Well, last month I was giving the heads up on some Greek classics, and I tossed in the Incredible Hercules as a comic worth reading. This is what I said:
“Marvel Comics’ The Incredible Hercules is awesome. It’s awesome in the way that every comic I loved as a teenager was awesome, and it’s awesome in the way I now get geeky over references to Greek mythology. Just a pure pleasure of a superhero comic, something I’m finding harder and harder to find nowadays-but that’s a topic for another post.
Suffice it to say, if you like good-old four-color two-fisted comics, this one is hard to beat. Hercules punches his way through any problem, and there’s lots of rollicking good fun in there, as he faces off against his half-brother Ares, his stepmother Hera, still holding a grudge 3000 years later, Amazons, alien pantheons of gods… Just great, great stuff.”
There’s this moment in an early issue of Incredible Hercules when Herc turns to someone quibbling with him over some story he’s telling them about his past. I’m paraphrasing, but he essentially says “Ignore continuity—this is myth, and these stories are too big to fit together nicely.” I wish every comic had that as its mantra.
Another great comic is the current run on Ghost Rider. Now, here’s a character I never cared for, but I’d heard so many good things about the current run I had to go out and see it for myself. It’s like coming home—like somebody who spent lots of time getting a fancy college degree did the whole thing so they could return home to Alabama, or Georgia, or Kentucky, or wherever their Southern roots raised them, just to shake their fists at grits and James Joyce both. It’s as if they’re writing the apocalypse while listening to Robert Earl Keene (don’t know the name? Watch the video for his "Merry Christmas from the Family" on YouTube) or Alan Moore was raised in Clinton, Mississippi.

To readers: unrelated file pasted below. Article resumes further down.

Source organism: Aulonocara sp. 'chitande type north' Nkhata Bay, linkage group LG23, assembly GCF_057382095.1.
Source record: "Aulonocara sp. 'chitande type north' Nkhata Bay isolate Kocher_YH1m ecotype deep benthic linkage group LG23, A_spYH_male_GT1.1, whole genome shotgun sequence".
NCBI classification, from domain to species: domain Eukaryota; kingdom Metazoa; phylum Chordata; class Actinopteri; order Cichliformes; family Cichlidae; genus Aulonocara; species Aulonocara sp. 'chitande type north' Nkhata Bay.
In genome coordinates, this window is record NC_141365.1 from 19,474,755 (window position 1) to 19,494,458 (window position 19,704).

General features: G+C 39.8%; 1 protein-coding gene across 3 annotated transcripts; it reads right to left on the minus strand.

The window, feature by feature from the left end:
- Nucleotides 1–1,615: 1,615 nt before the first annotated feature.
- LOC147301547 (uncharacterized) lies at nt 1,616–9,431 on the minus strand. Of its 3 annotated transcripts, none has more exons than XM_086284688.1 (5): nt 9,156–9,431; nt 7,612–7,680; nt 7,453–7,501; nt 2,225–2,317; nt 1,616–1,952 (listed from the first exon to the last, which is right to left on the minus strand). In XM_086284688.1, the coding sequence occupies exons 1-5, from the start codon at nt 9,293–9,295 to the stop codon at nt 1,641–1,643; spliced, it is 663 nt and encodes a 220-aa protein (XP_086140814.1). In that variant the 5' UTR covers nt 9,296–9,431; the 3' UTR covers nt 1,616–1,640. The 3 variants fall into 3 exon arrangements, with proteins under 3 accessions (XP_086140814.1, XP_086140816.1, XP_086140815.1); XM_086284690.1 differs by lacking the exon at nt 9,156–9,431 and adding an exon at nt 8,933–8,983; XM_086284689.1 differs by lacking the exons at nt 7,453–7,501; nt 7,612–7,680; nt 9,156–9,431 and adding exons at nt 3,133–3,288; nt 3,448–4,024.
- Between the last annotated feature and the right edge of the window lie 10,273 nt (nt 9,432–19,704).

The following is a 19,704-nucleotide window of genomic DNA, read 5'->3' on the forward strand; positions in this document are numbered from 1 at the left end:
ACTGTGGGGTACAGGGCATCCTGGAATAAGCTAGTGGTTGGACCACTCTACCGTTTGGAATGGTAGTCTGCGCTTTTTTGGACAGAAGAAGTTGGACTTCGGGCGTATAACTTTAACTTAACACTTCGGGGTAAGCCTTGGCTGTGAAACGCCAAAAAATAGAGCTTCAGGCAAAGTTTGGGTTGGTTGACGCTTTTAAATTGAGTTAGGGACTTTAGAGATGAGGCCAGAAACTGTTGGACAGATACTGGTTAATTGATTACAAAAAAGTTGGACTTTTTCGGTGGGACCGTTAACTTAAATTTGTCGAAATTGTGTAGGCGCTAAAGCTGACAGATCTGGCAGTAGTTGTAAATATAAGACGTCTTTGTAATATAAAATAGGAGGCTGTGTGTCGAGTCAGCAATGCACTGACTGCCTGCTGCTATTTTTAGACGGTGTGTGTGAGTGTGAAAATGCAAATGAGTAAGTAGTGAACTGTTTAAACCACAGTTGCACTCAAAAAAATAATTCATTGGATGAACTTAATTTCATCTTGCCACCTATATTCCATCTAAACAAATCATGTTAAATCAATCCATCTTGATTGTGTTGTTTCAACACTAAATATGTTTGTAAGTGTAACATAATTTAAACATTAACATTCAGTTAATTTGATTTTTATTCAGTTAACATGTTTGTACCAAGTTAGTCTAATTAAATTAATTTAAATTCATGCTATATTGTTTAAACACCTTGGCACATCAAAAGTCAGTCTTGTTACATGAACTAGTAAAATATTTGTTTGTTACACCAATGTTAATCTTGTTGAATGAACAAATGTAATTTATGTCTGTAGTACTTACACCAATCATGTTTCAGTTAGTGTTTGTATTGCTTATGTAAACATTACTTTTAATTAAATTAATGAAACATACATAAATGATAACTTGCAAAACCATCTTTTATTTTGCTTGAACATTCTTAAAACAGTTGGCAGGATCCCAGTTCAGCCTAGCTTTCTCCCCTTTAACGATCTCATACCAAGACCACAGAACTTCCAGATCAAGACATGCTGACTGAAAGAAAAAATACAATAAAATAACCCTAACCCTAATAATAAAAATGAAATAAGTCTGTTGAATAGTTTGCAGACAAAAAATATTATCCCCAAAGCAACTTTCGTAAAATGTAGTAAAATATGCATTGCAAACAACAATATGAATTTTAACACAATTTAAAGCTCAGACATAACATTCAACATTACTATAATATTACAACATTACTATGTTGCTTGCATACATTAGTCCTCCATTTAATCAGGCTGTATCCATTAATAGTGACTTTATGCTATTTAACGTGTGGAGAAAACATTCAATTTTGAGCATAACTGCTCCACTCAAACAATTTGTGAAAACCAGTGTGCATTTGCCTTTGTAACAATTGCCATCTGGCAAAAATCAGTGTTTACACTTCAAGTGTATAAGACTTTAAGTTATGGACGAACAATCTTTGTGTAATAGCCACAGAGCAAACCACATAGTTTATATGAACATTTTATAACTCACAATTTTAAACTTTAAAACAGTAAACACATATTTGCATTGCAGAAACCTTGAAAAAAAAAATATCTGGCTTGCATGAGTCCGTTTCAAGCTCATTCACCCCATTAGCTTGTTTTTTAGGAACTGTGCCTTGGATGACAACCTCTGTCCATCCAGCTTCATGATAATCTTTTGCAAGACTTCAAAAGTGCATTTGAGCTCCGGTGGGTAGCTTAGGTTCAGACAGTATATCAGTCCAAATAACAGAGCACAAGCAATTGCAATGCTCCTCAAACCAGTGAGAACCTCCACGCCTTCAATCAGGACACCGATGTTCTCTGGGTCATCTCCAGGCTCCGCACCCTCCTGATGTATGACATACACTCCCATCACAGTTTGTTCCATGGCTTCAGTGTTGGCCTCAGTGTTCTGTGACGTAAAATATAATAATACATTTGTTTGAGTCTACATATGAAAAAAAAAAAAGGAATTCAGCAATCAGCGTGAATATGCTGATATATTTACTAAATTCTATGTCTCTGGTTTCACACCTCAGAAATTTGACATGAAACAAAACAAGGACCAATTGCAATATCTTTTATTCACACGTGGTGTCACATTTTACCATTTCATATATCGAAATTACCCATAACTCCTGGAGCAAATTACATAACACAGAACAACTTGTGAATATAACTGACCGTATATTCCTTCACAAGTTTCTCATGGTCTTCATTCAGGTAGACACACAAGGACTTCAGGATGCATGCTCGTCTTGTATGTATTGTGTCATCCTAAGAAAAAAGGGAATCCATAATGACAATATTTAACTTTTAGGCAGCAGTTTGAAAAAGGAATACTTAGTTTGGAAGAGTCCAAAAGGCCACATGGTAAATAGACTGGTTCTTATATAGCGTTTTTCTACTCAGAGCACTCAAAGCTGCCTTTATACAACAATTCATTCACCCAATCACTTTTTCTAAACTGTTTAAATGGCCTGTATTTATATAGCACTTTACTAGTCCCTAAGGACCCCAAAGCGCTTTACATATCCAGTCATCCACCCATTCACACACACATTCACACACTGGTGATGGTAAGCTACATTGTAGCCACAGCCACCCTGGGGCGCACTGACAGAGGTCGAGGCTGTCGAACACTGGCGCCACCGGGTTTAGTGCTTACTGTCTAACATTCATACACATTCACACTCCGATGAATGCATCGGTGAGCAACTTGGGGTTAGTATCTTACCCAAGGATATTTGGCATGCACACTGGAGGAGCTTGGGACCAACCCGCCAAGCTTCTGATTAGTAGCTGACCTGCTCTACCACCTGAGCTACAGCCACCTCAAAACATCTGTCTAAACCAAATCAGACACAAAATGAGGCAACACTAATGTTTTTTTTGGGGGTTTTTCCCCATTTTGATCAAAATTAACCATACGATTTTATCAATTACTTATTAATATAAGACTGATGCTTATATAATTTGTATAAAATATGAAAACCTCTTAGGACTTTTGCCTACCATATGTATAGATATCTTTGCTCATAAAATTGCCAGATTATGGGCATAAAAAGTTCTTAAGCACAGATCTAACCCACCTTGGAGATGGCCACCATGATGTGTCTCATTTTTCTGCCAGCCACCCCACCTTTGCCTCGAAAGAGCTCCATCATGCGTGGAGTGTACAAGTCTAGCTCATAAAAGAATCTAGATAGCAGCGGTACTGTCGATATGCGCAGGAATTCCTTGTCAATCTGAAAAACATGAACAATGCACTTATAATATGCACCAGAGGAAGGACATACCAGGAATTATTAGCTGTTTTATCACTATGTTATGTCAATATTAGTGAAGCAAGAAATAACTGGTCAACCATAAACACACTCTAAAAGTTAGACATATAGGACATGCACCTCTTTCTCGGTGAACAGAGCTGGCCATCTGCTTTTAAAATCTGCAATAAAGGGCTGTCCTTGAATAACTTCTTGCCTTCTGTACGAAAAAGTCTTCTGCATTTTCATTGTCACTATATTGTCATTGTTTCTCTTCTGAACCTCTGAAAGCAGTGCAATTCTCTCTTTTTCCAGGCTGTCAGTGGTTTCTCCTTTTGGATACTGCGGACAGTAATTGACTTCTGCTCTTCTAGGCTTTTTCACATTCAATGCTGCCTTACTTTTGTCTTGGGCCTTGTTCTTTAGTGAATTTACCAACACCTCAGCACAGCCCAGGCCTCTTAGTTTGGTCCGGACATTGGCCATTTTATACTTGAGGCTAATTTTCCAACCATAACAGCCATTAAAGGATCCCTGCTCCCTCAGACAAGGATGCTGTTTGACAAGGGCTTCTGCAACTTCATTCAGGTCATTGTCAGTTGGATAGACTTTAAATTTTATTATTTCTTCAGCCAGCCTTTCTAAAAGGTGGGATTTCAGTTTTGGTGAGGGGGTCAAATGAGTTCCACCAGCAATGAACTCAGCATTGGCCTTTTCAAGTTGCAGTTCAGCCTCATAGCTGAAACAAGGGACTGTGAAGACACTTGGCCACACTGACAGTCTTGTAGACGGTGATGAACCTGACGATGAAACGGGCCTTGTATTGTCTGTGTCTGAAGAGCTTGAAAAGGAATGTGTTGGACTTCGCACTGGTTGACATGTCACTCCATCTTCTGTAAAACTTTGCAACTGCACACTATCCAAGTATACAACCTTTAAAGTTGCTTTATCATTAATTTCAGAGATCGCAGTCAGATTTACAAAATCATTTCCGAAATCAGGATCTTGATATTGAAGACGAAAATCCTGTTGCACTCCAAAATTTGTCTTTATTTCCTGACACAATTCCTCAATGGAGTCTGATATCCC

Okay, you get the idea. But here’s the thing: Ghost Rider is fun and interesting because it’s awesomely exactly what you’d think it’d be—a dude kicking ass with a burning skull and an enormous motorcycle. Sure, there’s the occasional invocation of worldly things like a Brahmin Spirit of Vengeance atop a flaming skulled Ganesh-evoking sacred elephant, but for the most part he fights demonic truck drivers and sweaty, corrupt evil—real devil-went-down-Georgia kind of stuff. Again, awesome.